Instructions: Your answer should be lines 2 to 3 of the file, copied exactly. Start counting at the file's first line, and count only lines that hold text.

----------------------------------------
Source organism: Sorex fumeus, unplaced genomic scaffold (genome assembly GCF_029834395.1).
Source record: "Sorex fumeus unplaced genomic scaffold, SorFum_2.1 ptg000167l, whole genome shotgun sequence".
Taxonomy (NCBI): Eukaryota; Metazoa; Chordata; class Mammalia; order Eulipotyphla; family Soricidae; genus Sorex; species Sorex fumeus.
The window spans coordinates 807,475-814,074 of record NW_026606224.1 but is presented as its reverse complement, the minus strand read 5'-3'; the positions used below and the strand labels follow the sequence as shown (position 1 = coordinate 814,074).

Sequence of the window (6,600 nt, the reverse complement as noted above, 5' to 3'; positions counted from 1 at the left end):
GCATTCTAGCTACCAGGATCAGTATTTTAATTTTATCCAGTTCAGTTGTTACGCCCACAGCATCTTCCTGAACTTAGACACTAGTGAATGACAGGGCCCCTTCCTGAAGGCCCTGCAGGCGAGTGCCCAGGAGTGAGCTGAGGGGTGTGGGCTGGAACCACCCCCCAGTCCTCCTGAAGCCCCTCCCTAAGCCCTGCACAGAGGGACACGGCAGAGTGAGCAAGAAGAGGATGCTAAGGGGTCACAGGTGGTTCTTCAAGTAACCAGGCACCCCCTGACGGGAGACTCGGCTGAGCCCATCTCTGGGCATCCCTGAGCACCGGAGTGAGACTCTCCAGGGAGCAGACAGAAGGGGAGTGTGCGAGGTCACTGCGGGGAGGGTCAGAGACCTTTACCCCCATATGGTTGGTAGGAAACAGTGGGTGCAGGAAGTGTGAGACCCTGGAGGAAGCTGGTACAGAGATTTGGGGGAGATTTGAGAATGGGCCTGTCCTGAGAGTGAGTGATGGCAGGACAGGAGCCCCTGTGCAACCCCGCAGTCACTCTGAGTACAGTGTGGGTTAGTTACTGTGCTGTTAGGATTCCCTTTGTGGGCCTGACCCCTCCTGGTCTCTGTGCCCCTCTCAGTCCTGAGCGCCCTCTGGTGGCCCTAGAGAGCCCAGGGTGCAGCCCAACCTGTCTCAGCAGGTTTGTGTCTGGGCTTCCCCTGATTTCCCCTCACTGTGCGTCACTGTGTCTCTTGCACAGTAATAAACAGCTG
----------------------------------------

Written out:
Source record: "Sorex fumeus unplaced genomic scaffold, SorFum_2.1 ptg000167l, whole genome shotgun sequence".
Taxonomy (NCBI): Eukaryota; Metazoa; Chordata; class Mammalia; order Eulipotyphla; family Soricidae; genus Sorex; species Sorex fumeus.